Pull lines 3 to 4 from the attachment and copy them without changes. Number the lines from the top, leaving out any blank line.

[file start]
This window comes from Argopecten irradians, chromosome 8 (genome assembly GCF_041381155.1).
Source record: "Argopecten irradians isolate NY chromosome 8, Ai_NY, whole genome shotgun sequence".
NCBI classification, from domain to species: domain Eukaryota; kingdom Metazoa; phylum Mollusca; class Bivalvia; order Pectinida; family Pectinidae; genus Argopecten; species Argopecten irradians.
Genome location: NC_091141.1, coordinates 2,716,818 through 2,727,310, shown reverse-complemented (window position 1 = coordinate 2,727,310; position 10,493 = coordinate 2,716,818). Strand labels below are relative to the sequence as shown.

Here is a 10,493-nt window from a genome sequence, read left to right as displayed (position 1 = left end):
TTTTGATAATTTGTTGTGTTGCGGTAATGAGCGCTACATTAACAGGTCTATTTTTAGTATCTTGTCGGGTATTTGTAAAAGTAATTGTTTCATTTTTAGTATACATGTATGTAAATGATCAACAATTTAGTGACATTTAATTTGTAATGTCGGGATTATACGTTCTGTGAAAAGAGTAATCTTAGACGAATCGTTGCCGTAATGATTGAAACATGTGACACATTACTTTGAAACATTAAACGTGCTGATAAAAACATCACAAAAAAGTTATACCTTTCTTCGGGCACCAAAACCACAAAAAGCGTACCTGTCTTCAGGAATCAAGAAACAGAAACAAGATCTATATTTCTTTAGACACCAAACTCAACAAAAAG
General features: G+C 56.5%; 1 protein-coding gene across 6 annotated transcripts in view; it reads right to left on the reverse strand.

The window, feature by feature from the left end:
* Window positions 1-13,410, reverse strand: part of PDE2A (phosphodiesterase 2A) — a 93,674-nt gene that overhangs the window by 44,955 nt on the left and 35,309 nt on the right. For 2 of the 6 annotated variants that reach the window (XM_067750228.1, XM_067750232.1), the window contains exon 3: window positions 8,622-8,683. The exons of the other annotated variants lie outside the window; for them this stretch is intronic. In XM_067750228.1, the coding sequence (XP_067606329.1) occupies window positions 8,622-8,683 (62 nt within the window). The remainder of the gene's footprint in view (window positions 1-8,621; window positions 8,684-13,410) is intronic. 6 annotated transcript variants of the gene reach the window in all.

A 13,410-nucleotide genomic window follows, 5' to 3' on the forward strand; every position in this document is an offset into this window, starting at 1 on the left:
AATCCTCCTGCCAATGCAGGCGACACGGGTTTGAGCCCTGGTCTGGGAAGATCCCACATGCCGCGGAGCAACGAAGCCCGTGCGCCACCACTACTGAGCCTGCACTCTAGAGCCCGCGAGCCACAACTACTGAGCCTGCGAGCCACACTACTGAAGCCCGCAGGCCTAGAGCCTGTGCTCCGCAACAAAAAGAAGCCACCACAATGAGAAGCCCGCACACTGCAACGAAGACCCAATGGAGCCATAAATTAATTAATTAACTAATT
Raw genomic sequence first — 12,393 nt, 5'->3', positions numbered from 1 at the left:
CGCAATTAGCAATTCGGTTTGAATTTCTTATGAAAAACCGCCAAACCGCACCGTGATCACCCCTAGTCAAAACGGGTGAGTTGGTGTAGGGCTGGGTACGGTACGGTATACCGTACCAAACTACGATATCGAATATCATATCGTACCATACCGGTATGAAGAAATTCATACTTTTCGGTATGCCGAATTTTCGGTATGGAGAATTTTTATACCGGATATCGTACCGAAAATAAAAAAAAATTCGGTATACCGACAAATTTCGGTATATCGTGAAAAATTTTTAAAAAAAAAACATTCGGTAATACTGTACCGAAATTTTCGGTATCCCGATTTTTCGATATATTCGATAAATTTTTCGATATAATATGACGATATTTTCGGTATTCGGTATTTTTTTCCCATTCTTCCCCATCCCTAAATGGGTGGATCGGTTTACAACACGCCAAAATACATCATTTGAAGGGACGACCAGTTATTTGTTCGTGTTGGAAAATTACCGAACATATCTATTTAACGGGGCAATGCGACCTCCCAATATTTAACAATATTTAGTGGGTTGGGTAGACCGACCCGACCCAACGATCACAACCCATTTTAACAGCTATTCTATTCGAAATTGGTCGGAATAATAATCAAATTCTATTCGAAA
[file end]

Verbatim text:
NCBI classification, from domain to species: domain Eukaryota; kingdom Metazoa; phylum Mollusca; class Bivalvia; order Pectinida; family Pectinidae; genus Argopecten; species Argopecten irradians.
Genome location: NC_091141.1, coordinates 2,716,818 through 2,727,310, shown reverse-complemented (window position 1 = coordinate 2,727,310; position 10,493 = coordinate 2,716,818). Strand labels below are relative to the sequence as shown.